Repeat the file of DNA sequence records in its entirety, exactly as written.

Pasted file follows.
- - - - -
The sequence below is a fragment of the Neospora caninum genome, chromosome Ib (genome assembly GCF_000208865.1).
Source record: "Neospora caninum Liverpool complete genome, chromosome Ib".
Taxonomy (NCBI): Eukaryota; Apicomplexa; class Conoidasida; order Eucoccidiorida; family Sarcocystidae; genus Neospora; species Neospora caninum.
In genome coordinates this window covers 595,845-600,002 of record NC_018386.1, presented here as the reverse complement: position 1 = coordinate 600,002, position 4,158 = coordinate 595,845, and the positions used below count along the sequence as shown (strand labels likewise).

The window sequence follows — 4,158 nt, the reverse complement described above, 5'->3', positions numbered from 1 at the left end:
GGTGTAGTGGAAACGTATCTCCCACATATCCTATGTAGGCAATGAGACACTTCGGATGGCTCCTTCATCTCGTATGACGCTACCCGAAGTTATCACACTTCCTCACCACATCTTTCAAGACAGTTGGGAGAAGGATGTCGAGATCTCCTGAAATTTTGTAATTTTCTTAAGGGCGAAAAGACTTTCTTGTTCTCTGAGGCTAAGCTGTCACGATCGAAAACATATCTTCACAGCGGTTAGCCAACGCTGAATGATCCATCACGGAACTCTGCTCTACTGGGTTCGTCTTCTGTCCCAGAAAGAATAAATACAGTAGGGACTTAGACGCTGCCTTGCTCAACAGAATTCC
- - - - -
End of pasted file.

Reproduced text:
The sequence below is a fragment of the Neospora caninum genome, chromosome Ib (genome assembly GCF_000208865.1).
Source record: "Neospora caninum Liverpool complete genome, chromosome Ib".
Taxonomy (NCBI): Eukaryota; Apicomplexa; class Conoidasida; order Eucoccidiorida; family Sarcocystidae; genus Neospora; species Neospora caninum.
In genome coordinates this window covers 595,845-600,002 of record NC_018386.1, presented here as the reverse complement: position 1 = coordinate 600,002, position 4,158 = coordinate 595,845, and the positions used below count along the sequence as shown (strand labels likewise).

The window sequence follows — 4,158 nt, the reverse complement described above, 5'->3', positions numbered from 1 at the left end:
GGTGTAGTGGAAACGTATCTCCCACATATCCTATGTAGGCAATGAGACACTTCGGATGGCTCCTTCATCTCGTATGACGCTACCCGAAGTTATCACACTTCCTCACCACATCTTTCAAGACAGTTGGGAGAAGGATGTCGAGATCTCCTGAAATTTTGTAATTTTCTTAAGGGCGAAAAGACTTTCTTGTTCTCTGAGGCTAAGCTGTCACGATCGAAAACATATCTTCACAGCGGTTAGCCAACGCTGAATGATCCATCACGGAACTCTGCTCTACTGGGTTCGTCTTCTGTCCCAGAAAGAATAAATACAGTAGGGACTTAGACGCTGCCTTGCTCAACAGAATTCC